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Selfie Password Concerns

MasterCard has initiated an unprecedented program to enhance the security of online purchases by using selfies as passwords. Amazon is also considering implementing this feature. It seems that this idea won't take long to become a trend after being adopted by such giants. Therefore, I have taken the time to discuss the good, bad, and ugly sides of it. While the good and bad aspects may be easy to guess, you may not be aware of how ugly it can become.


  • You are already familiar with it:
    • There is no need to educate people on how to take selfies. In this era, most individuals have already taken at least one selfie.
  • No need to remember:
    • There won't be a need to write down your password on a post-it or visit a 'recover my selfie' page.
  • Inherently "strong":
    • Many people still use weak passwords like '123456,' but selfies are inherently strong as they contain all your facial traces, making them unique.
  • Ubiquity of cell phones:
    • Most people own a cell phone, and some even own more than one, as prices have become very affordable for these devices.


  • Face recognition is not a solved problem:
    • While it may work well in many cases, it is not foolproof. Many issues have been detected, such as this one and this one.
    • This article highlights many tips that you should follow if you want your selfie to be recognized; otherwise, the software may fail to detect your identity.
  • Possibly slower process:
    • If you're using a desktop or a password manager, taking a selfie may slow you down. Even if only by a few seconds, it affects the user experience. You can make an analogy by comparing it to voice messages on WhatsApp. Although practical, it comes with a speed trade-off compared to typing.
  • Excessive trust in devices:
    • Suppose we're talking about an Android mobile phone, for example. The mobile application must access the camera to take the selfie, right? Now imagine a scenario where the camera is tainted, and instead of sending the app the photo just taken (selfie), it sends an already saved image to the app. Let's say this already saved image is a selfie of someone else, let's call him John. Will the server consider the "selfie" it received as John's selfie? Yes, that would be a "Selfie Hijacking." This highlights the risk of placing too much trust in devices.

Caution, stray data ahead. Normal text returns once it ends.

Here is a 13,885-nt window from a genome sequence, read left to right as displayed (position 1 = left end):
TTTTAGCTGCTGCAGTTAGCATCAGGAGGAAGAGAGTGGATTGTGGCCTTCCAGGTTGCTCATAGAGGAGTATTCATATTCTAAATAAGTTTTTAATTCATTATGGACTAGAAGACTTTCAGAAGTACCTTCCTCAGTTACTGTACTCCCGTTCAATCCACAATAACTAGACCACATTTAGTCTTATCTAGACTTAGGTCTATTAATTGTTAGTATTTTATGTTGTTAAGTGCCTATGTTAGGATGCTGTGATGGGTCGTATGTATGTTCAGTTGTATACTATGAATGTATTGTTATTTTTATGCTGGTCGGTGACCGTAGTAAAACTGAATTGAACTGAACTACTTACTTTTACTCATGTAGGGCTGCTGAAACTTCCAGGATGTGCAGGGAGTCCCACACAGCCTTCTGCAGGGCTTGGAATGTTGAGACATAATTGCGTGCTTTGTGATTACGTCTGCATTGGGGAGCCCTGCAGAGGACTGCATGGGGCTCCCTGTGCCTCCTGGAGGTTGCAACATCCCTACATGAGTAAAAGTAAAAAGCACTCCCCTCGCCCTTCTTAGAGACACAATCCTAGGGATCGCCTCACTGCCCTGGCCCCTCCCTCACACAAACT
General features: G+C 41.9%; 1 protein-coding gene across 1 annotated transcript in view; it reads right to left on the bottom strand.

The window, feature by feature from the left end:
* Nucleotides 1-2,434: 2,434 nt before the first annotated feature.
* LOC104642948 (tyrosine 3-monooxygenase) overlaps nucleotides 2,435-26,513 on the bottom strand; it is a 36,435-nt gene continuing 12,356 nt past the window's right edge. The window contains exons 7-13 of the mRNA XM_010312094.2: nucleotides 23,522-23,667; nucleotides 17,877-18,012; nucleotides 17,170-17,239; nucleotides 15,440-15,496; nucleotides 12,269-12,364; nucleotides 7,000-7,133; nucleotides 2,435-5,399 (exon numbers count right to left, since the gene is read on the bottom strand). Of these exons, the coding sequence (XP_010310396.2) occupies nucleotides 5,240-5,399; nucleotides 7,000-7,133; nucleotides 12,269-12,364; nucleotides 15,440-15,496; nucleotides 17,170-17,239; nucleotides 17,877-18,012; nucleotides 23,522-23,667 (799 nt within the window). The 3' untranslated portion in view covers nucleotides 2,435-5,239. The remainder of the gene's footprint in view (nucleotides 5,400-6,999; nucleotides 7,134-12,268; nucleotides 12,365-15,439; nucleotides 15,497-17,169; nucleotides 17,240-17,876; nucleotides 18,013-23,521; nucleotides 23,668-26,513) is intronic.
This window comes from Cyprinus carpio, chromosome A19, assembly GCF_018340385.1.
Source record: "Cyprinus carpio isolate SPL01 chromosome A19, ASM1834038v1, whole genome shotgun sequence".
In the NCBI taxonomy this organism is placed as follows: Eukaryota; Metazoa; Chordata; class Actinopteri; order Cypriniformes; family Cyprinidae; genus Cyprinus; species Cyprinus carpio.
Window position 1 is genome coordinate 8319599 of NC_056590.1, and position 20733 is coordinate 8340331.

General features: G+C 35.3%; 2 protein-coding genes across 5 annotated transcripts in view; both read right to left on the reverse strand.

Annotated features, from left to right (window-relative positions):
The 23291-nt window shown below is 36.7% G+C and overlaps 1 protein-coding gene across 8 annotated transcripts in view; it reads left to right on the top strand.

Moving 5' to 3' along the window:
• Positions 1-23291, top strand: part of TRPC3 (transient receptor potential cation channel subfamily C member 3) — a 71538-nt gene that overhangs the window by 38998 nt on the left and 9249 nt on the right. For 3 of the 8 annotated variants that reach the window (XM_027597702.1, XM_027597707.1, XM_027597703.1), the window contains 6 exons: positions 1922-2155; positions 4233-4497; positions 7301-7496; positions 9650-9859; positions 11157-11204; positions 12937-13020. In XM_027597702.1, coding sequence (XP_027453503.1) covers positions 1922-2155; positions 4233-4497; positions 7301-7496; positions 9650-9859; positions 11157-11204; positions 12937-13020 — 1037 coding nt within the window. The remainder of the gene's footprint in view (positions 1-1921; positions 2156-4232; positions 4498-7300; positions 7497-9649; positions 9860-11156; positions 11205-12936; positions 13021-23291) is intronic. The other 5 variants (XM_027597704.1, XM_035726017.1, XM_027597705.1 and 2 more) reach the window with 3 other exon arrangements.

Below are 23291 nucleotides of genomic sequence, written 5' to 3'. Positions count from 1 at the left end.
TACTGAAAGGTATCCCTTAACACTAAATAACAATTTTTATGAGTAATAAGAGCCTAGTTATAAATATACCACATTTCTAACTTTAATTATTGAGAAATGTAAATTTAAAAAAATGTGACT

• "Selfie Captcha": To prevent such attacks, I came up with the idea of a 'selfie captcha,' where you would have to make a certain pose when taking the selfie, such as blinking one eye and showing two fingers of your left hand. The more combinations, the more secure it would be. Although it might seem awkward and could be exploited if the attacker knows the challenge and has Adobe Photoshop skills, it's an interesting concept for a penetration tester, don't you think?
    • Cross-device validation: Implementing cross-validation using Internet of Things (IoT) devices to check for heart rate, pressure, etc., may be impractical for the masses. Thus, the best option would be to use selfies as an additional factor, without removing passwords.
    • Selfie from Photo: Another type of attack that may emerge is simply printing a selfie of someone else, e.g., John, and holding it in front of the camera. This attack is much easier to perform and doesn't require any changes to the device, such as jailbreaking.
    • Selfie Man-In-The-Middle (MITM): Unbelievable but true. Check out the project Face2Face: Real-time Face Capture and Reenactment of RGB Videos.
  • You can't revoke your face:
    • If someone hijacks your selfie, it would be complicated to change your face to protect your account. That's another reason not to rely solely on selfies.

Ugly (hint: it's all about Privacy)

  • Taking selfies in certain places may not be comfortable:
    • What about making a purchase from your bathroom while doing your business? That won't be very comfortable anymore, if it ever was. It's already inconvenient to play WhatsApp voice messages as you don't know what the other person will say. Taking a picture is equally as bad.
  • Sharing much more data:
    • Kangairo! Your face isn't the only thing in a photo. You'll be sharing the faces of people around you, your location, objects around you, what you are wearing, and whatever can be found in your selfie. So what? You may wonder. Let me give you some ideas about what Amazon or any other company could do:
      • Suggest new products: By analyzing the objects around you, companies can deduce what you'll need next with great precision. They already have the software for that.
      • Map your relationship to people nearby: Suppose your friend appears in your selfie. Later, if this friend of yours makes a purchase on Amazon, his data can be used to suggest products to him based on your purchase.
      • Track your location: Perhaps the scariest aspect? Google's PlaNet has the capability to identify the location of any photo without metadata just by analyzing its contents.


Biometrics have led the world to convenience, which often conflicts with security. However, it seems they are here to stay, starting with iPhone's fingerprinting and now selfies (although I know, there are already many attacks out there regarding fingerprinting. Chaos Computer Club has proven that to the world).

Selfies are a positive step in increasing security for the masses, but relying solely on them would be reckless given the arguments above. Using them as an additional step would be good, although privacy concerns should not be overlooked. Users must know what is happening behind the scenes before using this technology. Companies should not hide what will happen to user data solely in the privacy terms. It is not an effective way to educate users. Let's see what the future holds.

That's it for today. Thank you for reading.

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